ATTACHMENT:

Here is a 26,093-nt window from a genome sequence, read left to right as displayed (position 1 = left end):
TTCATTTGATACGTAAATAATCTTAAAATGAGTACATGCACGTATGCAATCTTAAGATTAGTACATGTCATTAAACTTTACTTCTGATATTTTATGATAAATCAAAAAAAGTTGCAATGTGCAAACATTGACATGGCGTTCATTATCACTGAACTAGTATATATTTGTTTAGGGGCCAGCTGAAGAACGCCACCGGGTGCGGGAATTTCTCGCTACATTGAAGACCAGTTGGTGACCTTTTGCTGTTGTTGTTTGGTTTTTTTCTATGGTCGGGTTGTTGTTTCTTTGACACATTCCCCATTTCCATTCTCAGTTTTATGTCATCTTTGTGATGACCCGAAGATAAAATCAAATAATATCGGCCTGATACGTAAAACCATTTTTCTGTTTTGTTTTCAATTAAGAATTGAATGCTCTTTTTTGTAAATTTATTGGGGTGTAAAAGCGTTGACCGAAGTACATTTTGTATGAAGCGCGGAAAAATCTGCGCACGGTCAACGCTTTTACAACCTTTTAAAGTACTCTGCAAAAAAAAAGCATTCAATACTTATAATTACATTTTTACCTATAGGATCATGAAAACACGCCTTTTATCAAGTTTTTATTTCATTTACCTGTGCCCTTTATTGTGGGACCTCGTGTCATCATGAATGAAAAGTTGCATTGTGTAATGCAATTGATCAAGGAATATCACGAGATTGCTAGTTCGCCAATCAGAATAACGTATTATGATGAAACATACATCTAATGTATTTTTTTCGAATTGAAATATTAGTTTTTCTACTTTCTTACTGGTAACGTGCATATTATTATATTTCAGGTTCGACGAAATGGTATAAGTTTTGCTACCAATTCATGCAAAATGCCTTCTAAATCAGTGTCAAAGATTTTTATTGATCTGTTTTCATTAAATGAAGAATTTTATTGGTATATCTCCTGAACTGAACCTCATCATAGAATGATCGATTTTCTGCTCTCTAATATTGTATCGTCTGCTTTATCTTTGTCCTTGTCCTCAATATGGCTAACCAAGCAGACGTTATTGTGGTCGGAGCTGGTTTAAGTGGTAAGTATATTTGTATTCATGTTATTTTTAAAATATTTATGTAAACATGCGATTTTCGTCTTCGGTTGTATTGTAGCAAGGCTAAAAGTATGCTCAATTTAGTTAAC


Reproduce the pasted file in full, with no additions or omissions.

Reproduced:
Here is a 26,093-nt window from a genome sequence, read left to right as displayed (position 1 = left end):
TTCATTTGATACGTAAATAATCTTAAAATGAGTACATGCACGTATGCAATCTTAAGATTAGTACATGTCATTAAACTTTACTTCTGATATTTTATGATAAATCAAAAAAAGTTGCAATGTGCAAACATTGACATGGCGTTCATTATCACTGAACTAGTATATATTTGTTTAGGGGCCAGCTGAAGAACGCCACCGGGTGCGGGAATTTCTCGCTACATTGAAGACCAGTTGGTGACCTTTTGCTGTTGTTGTTTGGTTTTTTTCTATGGTCGGGTTGTTGTTTCTTTGACACATTCCCCATTTCCATTCTCAGTTTTATGTCATCTTTGTGATGACCCGAAGATAAAATCAAATAATATCGGCCTGATACGTAAAACCATTTTTCTGTTTTGTTTTCAATTAAGAATTGAATGCTCTTTTTTGTAAATTTATTGGGGTGTAAAAGCGTTGACCGAAGTACATTTTGTATGAAGCGCGGAAAAATCTGCGCACGGTCAACGCTTTTACAACCTTTTAAAGTACTCTGCAAAAAAAAAGCATTCAATACTTATAATTACATTTTTACCTATAGGATCATGAAAACACGCCTTTTATCAAGTTTTTATTTCATTTACCTGTGCCCTTTATTGTGGGACCTCGTGTCATCATGAATGAAAAGTTGCATTGTGTAATGCAATTGATCAAGGAATATCACGAGATTGCTAGTTCGCCAATCAGAATAACGTATTATGATGAAACATACATCTAATGTATTTTTTTCGAATTGAAATATTAGTTTTTCTACTTTCTTACTGGTAACGTGCATATTATTATATTTCAGGTTCGACGAAATGGTATAAGTTTTGCTACCAATTCATGCAAAATGCCTTCTAAATCAGTGTCAAAGATTTTTATTGATCTGTTTTCATTAAATGAAGAATTTTATTGGTATATCTCCTGAACTGAACCTCATCATAGAATGATCGATTTTCTGCTCTCTAATATTGTATCGTCTGCTTTATCTTTGTCCTTGTCCTCAATATGGCTAACCAAGCAGACGTTATTGTGGTCGGAGCTGGTTTAAGTGGTAAGTATATTTGTATTCATGTTATTTTTAAAATATTTATGTAAACATGCGATTTTCGTCTTCGGTTGTATTGTAGCAAGGCTAAAAGTATGCTCAATTTAGTTAAC